For the rest of the afternoon head into the trendy Marais district, a short walk east of the Centre.
Take Rue Rambuteau at the back of the Pompidou Centre and continue past the National Archive building along Rue des Francs Bourgeois into the heart of the Marais. This district has a very different feel to most parts of Paris, there are no wide boulevards and grand 19th century buildings, here the streets are narrow with a medieval feel.
Grand 13th century mansion houses are hidden behind high walls and unmarked gateways and many have now been turned into hotels or museums.
You'll walk past the Musée Carnavalet (reopening after renovations at the end of 2019) and arrive at the 17th century Place des Voges, the oldest square in Paris, just in time for an aperitif.
Finish your evening with dinner at the superbly ornate Brasserie Bofinger at nearby Bastille, or head back into the Marais to Rue des Rosiers for some window shopping and a kosher feast at one of the many Jewish restaurants, left over from the days when the area was the city's Jewish quarter.
No trip to Paris is complete without visiting these two iconic monuments, made famous in film and literature.
Day 3 starts with a visit to the very heart of Paris, Ile de la Cité, one of the two islands on the Seine and the official centre of Paris.
Notre Dame Cathedral opens at 8am so get there as early as possible to avoid the crowds. Access to the cathedral is free, but if you want to go up the tower or down to the crypt you'll need to pay (included in the Paris Pass).
Due to a recent fire, Notre-Dame cathedral will be closed until further notice.
Next stop, the Sainte-Chapelle (about a 5 minute walk away) to see the glorious stained-glass windows that illuminate this 13th century Gothic chapel.
As you're walking between Notre Dame and the Sainte-Chapelle you may see a massive flower market on your right, on Place Louis Lepine. The Marché aux Fleurs Reine Elizabeth II (renamed after the Queen in 2014 to commemorate her state visit) is open all day every day, and on Sundays gets louder and even more colourful when it is joined by the bird market.
If you have time, cross over to Ile St Louis, the smaller island behind Notre Dame, and pay a visit to Berthillon, the most famous ice cream parlour in Paris. If it's not ice cream weather, they also have a tea room for hot drinks. While you're there, have a wander around the island which has some of the most expensive and exclusive real estate in Paris.
If the weather is good and you have time, you can take a 1-hour river cruise, departing from the tip of Ile de la Cité, which will take you up as far as the Eiffel tour and drop you back at Pont Neuf. It's a good way to see all the monuments along the river from a different perspective and get some great photos.
Next you're heading to Montmartre for lunch. Take line 4 from Cité Metro (direction Porte de Clignancourt) and get off at Barbes Rochechouart. It's not the nearest stop but it saves you having to change. This is a back way up to Montmartre and is a bit less busy than the main access from Abbesses Metro.
When you exit the Metro, walk west along Avenue Rochechouart and turn onto Rue de Clignancourt, then take the third street on the left, Rue André del Sarte. Don't be put off if the street looks a bit seedy, the whole area is being regenerated and trendy upmarket restaurants are moving in. At the end of the street take the flight of stairs on the right which will bring you up to a very pretty square with a choice of restaurants and terraces for lunch.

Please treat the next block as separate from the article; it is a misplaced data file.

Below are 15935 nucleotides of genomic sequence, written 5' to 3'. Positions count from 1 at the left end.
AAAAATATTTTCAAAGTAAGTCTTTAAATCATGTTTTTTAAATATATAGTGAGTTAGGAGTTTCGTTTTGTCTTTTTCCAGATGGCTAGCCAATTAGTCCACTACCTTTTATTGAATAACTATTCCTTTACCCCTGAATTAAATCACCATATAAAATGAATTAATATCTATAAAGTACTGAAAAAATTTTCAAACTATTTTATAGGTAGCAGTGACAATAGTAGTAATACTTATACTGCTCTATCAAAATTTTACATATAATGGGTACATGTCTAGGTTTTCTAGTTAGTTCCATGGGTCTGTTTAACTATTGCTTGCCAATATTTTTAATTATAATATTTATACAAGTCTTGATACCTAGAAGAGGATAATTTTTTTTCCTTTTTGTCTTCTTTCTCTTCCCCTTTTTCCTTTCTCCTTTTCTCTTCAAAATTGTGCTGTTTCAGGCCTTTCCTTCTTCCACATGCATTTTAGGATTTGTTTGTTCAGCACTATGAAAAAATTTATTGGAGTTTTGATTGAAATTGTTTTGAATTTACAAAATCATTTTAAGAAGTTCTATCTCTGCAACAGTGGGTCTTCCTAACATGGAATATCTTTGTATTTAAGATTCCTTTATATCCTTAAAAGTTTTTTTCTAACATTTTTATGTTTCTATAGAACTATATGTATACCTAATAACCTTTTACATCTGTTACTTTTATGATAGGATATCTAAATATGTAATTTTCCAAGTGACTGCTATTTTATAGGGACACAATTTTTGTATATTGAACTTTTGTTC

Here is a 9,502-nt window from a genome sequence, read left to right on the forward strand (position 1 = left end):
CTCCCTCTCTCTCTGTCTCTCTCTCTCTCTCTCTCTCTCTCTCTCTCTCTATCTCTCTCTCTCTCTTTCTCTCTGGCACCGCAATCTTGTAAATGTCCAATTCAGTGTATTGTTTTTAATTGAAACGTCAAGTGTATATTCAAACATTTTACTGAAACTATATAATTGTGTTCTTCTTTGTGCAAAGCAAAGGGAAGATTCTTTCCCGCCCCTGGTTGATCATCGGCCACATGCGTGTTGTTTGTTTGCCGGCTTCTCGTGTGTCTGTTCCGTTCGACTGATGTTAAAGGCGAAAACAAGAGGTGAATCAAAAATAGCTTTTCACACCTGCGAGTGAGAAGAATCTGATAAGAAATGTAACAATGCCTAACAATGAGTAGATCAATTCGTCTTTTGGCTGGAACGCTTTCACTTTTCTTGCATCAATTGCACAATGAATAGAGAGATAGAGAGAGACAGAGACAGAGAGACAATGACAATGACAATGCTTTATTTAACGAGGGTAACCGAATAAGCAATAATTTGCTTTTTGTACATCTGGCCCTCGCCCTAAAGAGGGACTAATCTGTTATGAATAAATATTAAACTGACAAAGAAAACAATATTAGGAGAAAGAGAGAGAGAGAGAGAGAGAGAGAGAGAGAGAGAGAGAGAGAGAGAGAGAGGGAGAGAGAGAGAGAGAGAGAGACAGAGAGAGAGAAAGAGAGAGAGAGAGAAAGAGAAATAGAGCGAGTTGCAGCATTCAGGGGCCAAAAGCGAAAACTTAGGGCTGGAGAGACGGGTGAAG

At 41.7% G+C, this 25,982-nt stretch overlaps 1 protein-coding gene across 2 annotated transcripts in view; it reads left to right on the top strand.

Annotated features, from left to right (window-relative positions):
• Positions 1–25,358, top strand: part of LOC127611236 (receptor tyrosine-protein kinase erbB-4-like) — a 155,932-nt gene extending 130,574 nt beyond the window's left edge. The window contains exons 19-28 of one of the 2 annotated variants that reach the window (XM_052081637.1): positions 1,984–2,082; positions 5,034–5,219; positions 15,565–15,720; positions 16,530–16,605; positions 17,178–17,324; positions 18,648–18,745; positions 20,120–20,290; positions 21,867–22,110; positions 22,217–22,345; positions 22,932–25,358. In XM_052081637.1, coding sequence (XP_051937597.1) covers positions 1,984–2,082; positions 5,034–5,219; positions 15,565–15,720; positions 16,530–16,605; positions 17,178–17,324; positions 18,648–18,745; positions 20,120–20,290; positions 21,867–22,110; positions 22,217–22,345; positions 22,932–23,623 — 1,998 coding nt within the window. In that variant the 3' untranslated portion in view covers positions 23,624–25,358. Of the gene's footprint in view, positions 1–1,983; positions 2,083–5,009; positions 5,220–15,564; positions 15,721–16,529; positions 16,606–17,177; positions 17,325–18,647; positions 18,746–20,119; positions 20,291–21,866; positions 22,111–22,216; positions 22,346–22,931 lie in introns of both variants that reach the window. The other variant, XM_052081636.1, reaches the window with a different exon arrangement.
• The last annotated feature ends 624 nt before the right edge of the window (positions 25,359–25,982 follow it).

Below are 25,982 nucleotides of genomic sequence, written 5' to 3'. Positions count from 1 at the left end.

Then, take the next flight of stairs up from the square to just below the Sacré Coeur Basilica on the east side. Just one more flight of stairs to go and you're up at the top with superb views over Paris. Be aware that it gets very crowded, especially in peak periods.
The main village is to the west of the Basilica, around the Place du Tertre. It is very touristy so don't expect to find any bargains, but it's fun to browse the shops, galleries and restaurants and have your portrait or caricature done by one of the many artists on the square.
If you have any mobility issues the best option is to take a taxi or Montmatrobus from Pigalle as there are a lot of steps to get to the top. The funicular is only suitable if you can manage a couple of flights of steps or a steep walk, as it takes you to the level below the Basilica.
Once you get to the top, be aware that the streets are cobbled and quite uneven so walking may be difficult.
On your last afternoon in Paris it's probably time to hit the shops and pick up some gifts to bring home. From Montmartre, walk down to Abbesses Metro and take line 12 (direction Mairie d'Issy) and get off at Saint-Lazare station. Walk down Rue du Havre to the intersection with Boulevard Haussman. On your left you'll see Printemps, one of the biggest department stores in Paris
A bit further down the street, you will see Galeries Lafayette with its stunning internal stained-glass dome. Both stores extend over several buildings so there is plenty of choice.
Just opposite Galeries Lafayette you'll see the back of Palais Garnier, the original Opera house. Walk around the building to Place de l'Opera to see the stunning Neo-Baroque facade. Guided tours of the inside are available in English.
While you're in the area of Opera, you may want to pop into the legendary Harry's New York Bar at 5 Rue Danou, for a cocktail or two and some star spotting.
When you're ready to eat there are plenty of restaurants around the area, from the elegant Cafe de La Paix, just next to Palais Garnier, to high street pizza joints. Serious carnivores should try A Coté on Rue Lafayette where you can order meat by the kilo and to share (they have English menus).
If you fancy something a bit more traditional, hop on the number 29 bus from the corner of Rue du Quatre Septembre and take it as far as Sebastopol-Etienne-Marcel. The restaurant you're heading to is Chez Poulette, possibly one of the prettiest restaurants in Paris.